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Criminology and Forensics

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These free resources are organised into categories aligned to the College of Policing Curriculum and in agreement with police experts. You can study them at any time and anywhere.

Select the duration of study below and you will be taken to resources that match that duration

An hour or less of study 1-7 Hours of study More than 7 hours of study


An hour or less of study

Have you watched enough CSI to know what constitutes as good forensic evidence? Are you a believer of 'don't do the crime if you can't do the time'? How much do you know about workplace accidents? Or perhaps you have other beliefs about the criminal justice system and want to find out more? Step into three very different and immersive stories to find out what you really know about crime.
Type of activity: Learning resource

We've all seen CSI, but what exactly is forensic science? Forensic science, or forensics, is the application of science to establish how historical events occurred and thereby provide impartial evidence that can be used in a court of law. In this article, Dr Martin Bootman, Reader in Life Science Research at The Open University, provides and explanation an overview of forensic science.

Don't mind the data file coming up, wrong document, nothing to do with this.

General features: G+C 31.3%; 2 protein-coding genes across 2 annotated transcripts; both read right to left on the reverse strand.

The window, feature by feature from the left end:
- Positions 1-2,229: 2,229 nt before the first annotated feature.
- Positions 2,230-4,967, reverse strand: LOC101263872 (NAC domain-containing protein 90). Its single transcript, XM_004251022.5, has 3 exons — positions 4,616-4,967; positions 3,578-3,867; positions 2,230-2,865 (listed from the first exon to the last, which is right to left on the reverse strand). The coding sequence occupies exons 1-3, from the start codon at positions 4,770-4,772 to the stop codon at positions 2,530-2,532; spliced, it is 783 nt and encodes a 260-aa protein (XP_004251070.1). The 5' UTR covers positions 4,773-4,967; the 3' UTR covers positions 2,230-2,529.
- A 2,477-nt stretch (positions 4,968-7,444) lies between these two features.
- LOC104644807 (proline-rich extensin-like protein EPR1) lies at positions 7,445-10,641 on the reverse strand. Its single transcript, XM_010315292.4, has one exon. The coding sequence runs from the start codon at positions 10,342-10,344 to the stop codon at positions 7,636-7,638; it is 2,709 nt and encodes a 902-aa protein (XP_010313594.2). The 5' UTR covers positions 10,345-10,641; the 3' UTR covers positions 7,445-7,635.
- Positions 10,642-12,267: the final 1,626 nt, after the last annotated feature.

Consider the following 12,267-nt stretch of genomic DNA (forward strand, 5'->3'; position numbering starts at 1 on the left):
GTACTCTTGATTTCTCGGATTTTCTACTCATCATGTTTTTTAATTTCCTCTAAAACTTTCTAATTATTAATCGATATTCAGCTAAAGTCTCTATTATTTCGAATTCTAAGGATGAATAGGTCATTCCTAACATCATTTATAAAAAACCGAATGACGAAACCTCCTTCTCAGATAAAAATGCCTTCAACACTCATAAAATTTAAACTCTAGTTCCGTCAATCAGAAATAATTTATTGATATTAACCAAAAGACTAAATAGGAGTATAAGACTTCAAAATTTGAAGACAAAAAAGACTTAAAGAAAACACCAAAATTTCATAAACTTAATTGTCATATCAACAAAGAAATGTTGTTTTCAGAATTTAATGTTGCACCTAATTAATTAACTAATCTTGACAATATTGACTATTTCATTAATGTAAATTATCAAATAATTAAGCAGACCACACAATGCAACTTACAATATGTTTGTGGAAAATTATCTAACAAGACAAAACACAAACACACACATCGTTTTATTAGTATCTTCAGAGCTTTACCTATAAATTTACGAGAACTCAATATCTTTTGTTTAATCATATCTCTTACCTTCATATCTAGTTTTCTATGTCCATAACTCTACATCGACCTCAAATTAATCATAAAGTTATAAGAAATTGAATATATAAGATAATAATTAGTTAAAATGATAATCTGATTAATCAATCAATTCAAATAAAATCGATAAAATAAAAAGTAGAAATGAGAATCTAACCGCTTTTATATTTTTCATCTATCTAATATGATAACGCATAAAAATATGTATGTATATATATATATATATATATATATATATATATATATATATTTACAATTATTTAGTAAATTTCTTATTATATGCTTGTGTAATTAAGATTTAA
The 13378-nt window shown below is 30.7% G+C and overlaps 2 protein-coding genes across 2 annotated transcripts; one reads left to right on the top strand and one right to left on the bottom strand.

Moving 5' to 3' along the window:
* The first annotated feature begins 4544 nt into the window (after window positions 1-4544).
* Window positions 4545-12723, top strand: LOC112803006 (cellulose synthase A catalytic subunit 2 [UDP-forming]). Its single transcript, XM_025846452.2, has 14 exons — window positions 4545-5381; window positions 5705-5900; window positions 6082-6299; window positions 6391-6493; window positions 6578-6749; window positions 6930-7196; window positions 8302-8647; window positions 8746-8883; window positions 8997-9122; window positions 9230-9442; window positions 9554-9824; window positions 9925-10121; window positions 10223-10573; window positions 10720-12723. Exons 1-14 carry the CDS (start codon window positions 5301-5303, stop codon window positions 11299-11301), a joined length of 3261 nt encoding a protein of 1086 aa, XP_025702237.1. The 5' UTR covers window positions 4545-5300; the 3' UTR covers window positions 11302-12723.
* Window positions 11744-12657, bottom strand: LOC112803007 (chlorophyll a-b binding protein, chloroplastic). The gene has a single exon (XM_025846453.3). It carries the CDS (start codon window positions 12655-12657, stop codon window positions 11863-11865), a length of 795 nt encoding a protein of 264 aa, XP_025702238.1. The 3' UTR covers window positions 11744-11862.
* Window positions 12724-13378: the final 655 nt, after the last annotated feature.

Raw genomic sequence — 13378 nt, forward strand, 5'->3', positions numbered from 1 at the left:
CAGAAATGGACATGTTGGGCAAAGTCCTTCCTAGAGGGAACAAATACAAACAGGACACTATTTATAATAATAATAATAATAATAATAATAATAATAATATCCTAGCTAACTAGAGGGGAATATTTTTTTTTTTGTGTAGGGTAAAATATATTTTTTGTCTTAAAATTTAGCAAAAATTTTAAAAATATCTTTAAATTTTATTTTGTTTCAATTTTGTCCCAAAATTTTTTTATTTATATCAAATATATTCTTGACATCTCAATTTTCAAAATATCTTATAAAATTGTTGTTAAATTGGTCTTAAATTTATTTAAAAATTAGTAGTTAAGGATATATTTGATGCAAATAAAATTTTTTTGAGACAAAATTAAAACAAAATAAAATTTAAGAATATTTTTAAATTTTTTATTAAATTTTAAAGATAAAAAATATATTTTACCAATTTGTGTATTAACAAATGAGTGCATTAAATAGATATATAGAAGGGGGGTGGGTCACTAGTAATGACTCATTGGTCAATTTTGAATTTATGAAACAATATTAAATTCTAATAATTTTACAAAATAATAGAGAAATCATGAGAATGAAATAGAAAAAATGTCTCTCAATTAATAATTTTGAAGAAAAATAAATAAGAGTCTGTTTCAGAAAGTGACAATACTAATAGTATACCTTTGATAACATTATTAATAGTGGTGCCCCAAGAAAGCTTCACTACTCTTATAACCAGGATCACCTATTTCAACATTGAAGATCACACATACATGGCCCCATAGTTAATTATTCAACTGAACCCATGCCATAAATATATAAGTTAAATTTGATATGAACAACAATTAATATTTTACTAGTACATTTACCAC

Activity type: Learning resource

1-7 hours of study

Crimes of the powerful

This course examines the complexities of, and barriers to, setting new criminological research agendas by considering the difficulties associated with conducting research on crimes of the powerful.
Type of activity: Course

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More than 7 hours of study

Forensic Psychology: Witness Investigation

Explore how your own mind works, and discover how the limitations of the human brain can lead to major miscarriages of justice. Using videos of real witnesses and from cameras that go behind the scenes of police investigations, this course explores the psychology of eyewitness testimony. You are expected to spend around 3 hours of your time a week, over this 8 week course.
Type of activity: Course

Forensic science and fingerprints

Fingerprints are unique and easily left on a variety of surfaces making them an invaluable aid to solving crimes. This course covers how science can make fingerprints easier to study, how they are used in court and some of the questions about the extent to which fingerprint identification is sound and scientific. Students will learn the principles used in classifying and matching fingerprints (often called marks).
Type of activity: Course

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